In addition, there may be some issues as to when and how you're doing the turning off, whether they'll be turned back on, whether consent is involved, etc... but the larger set of "turing machines" is obviously not relevant.

I hope that you actually wanted an answer to your question; if so, this is it.

(In the event you wish to argue for another answer being likely, you'll need to start with some hard evidence that human behavior is NOT being Turing-computable... and that is a tough road to climb. Essentially, you're going to end up in zombie country.)

comment by matt1 · 2011-04-06T00:59:04.613Z · score: -1 (5 votes) · LW(p) · GW(p)

You wrote: "This is the part where you're going astray, actually. We have no reason to think that human beings are NOT Turing-computable. In other words, human beings almost certainly are Turing machines."

at this stage, you've just assumed the conclusion. you've just assumed what you want to prove.

"Therefore, consciousness -- whatever we mean when we say that -- is indeed possible for Turing machines."

having assumed that A is true, it is easy to prove that A is true. You haven't given an argument.

"To refute this proposition, you'd need to present evidence of a human being performing an operation that can't be done by a Turing machine."

It's not my job to refute the proposition. Currently, as far as I can tell, the question is open. If I did refute it, then my (and several other people's) conjecture would be proven. But if I don't refute it, that doesn't mean your proposition is true, it just means that it hasn't yet been proven false. Those are quite different things, you know.

comment by nshepperd · 2011-04-06T02:38:19.505Z · score: 6 (6 votes) · LW(p) · GW(p)

Well, how about this: physics as we know it can be approximated arbitrarily closely by a computable algorithm (and possibly computed directly as well, although I'm less sure about that. Certainly all calculations we can do involving manipulation of symbols are computable). Physics as we know it also seems to be correct to extremely precise degrees anywhere apart from inside a black hole.

Brains are physical things. Now when we consider that thermal noise should have more of an influence than the slight inaccuracy in any computation, what are the chances a brain does anything non-computable that could have any relevance to consciousness? I don't expect to see black holes inside brains, at least.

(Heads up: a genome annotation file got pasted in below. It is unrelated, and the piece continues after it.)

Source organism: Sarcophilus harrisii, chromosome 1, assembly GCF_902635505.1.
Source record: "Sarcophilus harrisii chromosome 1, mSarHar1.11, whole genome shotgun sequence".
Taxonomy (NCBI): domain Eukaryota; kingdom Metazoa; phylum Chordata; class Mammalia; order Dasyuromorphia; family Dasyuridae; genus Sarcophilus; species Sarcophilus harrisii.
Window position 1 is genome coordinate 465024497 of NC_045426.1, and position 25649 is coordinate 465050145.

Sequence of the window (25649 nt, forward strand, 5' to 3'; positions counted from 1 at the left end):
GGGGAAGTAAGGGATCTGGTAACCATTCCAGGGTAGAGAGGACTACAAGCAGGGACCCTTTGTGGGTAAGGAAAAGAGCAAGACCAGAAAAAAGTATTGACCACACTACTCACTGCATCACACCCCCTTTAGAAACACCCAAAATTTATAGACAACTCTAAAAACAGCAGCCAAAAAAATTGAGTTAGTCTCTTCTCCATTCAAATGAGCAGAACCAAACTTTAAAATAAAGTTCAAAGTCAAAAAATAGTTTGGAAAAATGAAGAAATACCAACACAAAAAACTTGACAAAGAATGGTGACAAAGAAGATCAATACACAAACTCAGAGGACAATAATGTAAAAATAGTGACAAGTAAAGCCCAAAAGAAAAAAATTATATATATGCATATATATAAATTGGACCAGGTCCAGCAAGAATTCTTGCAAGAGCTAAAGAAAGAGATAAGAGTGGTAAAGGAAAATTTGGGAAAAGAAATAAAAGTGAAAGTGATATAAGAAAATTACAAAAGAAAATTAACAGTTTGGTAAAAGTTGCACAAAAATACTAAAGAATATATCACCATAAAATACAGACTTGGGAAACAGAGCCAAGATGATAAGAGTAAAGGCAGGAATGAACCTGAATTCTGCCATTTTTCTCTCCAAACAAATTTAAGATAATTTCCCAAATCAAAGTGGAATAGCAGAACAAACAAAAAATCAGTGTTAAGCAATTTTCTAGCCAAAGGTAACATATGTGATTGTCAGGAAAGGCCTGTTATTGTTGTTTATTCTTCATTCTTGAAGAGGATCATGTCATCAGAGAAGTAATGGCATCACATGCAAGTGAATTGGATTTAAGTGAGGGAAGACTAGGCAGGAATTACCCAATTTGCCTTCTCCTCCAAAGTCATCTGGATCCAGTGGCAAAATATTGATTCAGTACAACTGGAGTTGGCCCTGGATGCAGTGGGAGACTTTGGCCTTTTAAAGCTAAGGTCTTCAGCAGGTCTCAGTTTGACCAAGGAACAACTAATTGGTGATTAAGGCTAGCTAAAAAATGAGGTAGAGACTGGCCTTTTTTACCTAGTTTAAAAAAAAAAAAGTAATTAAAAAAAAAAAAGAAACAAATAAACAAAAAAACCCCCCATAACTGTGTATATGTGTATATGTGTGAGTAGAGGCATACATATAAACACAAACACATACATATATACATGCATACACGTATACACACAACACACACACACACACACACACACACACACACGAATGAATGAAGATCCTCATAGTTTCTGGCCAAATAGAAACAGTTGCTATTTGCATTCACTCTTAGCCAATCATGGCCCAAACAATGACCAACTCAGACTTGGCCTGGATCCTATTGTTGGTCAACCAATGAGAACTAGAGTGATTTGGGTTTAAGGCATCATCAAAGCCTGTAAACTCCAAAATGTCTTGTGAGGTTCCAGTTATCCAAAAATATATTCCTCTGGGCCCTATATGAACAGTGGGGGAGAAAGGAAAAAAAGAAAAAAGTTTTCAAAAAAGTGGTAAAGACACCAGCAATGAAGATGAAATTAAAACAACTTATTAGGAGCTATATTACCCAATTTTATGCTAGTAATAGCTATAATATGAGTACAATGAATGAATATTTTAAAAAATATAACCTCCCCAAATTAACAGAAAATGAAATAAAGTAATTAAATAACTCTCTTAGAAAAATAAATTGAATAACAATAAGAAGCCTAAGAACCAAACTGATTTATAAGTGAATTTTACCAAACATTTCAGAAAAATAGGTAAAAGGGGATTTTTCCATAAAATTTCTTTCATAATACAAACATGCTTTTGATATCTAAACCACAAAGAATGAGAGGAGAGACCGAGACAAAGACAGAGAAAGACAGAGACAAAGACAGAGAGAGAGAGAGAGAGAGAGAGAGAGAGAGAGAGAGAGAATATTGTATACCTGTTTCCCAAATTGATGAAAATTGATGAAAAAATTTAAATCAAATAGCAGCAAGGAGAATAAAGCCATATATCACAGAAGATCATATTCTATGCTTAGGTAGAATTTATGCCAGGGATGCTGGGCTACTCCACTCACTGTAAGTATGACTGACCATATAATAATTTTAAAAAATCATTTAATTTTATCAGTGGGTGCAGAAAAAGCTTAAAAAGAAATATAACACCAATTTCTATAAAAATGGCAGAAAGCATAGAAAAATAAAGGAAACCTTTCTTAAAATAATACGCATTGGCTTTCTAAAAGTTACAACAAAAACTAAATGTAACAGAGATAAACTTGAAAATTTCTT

In any case, your original question was about the moral worth of turing machines, was it not? We can't use "turing machines can't be conscious" as excuse not to worry about those moral questions, because we aren't sure whether turing machines can be conscious. "It doesn't feel like they should be" isn't really a strong enough argument to justify doing something that would result in, for example, the torture of conscious entities if we were incorrect.

So here's my actual answer to your question: as a rule of thumb, act as if any simulation of "sufficient fidelity" is as real as you or I (well, multiplied by your probability that such a simulation would be conscious, maybe 0.5, for expected utilities). This means no killing, no torture, etc.

'Course, this shouldn't be a practical problem for a while yet, and we may have learned more by the time we're creating simulations of "sufficient fidelity".

comment by pjeby · 2011-04-06T01:32:04.267Z · score: 0 (0 votes) · LW(p) · GW(p)

at this stage, you've just assumed the conclusion. you've just assumed what you want to prove.

No - what I'm pointing out is that the question "what are the ethical implications for turing machines" is the same question as "what are the ethical implications for human beings" in that case.

It's not my job to refute the proposition. Currently, as far as I can tell, the question is open.